You have to be out of your TINY BATCRAZY MIND to say the link was about B&W LCD panels!!! It is about color lcd panels and the specific text is about COLOR IPS panels. But lets just quote the next paragraph   following the text I have quoted (from the same wikipedia link and article):

     

    Before LG Enhanced IPS was introduced in 2009, the additional transistors resulted in blocking more transmission area, thus requiring a brighter backlight and consuming more power, making this type of display less desirable for notebook computers. This newer, lower power technology can be found in the Apple iMac, Macbook Pro, iPad, and iPhone 4, the Hewlett-Packard EliteBook mobile workstations and the Nokia 701.

    As we can see, these (including APPLE) are all B&W displays... GET REAL!

     

    And when I said impractical the reason seems to be pretty obvious from the text above. LG had to develop a new technology to allow 2 transistors PER PIXEL, you read it now right...

     

    Now, from the document you said you have read, lets see the huge crystal clear image showing 2 TRANSISTORS PER PIXEL:

     

     

    electrodes.png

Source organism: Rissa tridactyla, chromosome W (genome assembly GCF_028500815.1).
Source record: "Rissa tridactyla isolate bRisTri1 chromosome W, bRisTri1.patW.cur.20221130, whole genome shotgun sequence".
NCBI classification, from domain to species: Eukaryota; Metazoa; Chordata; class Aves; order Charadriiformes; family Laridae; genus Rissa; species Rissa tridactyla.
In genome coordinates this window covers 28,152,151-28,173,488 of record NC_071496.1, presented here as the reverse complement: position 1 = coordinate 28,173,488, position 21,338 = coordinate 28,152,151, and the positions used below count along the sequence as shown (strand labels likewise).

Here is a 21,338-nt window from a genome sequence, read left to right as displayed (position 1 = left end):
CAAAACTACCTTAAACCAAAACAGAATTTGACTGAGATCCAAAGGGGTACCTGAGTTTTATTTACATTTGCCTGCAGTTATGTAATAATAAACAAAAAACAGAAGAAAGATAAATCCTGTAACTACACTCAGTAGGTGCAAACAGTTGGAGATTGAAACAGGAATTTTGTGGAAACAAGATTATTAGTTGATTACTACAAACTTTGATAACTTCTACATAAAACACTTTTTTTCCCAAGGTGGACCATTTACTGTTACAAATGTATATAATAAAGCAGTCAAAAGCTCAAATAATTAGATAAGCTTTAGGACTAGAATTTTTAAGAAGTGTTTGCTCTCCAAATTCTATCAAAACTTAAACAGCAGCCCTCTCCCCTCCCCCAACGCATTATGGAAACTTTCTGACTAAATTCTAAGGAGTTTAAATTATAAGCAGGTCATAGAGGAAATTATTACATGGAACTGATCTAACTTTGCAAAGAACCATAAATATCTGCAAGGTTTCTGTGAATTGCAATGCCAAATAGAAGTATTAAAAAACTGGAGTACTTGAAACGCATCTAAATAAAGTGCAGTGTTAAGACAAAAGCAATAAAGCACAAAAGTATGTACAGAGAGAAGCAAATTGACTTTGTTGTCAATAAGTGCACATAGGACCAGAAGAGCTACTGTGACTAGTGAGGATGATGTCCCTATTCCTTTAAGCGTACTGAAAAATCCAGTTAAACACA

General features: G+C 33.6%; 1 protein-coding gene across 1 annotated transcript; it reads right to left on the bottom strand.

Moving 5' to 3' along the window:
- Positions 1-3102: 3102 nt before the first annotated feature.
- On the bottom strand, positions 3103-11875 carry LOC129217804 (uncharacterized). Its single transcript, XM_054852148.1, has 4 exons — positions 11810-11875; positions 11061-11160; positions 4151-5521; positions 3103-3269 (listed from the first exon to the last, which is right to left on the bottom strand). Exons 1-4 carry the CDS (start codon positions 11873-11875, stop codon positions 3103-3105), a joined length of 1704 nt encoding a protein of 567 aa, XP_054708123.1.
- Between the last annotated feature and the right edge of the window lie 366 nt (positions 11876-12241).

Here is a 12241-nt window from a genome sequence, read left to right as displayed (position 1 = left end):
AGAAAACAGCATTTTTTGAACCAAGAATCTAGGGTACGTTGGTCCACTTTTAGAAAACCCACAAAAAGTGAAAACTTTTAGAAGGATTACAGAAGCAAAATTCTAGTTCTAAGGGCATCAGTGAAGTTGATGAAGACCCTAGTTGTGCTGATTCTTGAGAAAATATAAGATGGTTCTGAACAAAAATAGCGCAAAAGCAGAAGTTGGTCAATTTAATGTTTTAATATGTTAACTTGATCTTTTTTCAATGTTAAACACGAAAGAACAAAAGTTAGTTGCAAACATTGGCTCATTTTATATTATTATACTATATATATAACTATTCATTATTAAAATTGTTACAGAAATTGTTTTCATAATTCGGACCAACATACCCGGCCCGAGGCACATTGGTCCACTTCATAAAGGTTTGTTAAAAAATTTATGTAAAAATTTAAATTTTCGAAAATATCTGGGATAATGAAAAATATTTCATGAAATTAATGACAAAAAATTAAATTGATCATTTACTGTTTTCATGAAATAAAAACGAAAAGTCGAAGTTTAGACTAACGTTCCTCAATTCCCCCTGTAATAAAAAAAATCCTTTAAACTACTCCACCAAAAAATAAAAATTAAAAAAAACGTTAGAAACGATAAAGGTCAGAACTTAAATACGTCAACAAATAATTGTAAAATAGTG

How about this image for blindness??? But yeah, the image is wrong, they CRAZILY meant SUBPIXEL eventhough the subpixels are clearly represented in the drawing. And of course, Wikipedia text is confused, it i not you who is confused, it is every single technical text in the face of the EARTH! According to you is the terminology of insanity and error who is very popular among scientists and technical papers...

  • 1,678. Re: MacBook Pro Retina display burn-in?
    bjiibj Level 1 Level 1 (0 points)

    Please, hocheung20, I know you are trying to be helpful, but please do not respond to HIgh-Death's comments about LCD technology.  Trying to discuss the issue with this person is a dead end and it wastes alot of thread space.  I wish I had realized this sooner, I am sure that lots of other readers also wish I had realized it sooner, and I hope you can realize it now.  Thank you.

  • 1,679. Re: MacBook Pro Retina display burn-in?
    DCNY69 Level 1 Level 1 (20 points)

    No, let them! I love it when geeks go at it like high school girls.

    It beats Honey Boo Boo Child for sure.

     

    (grabs popcorn)

     

    DC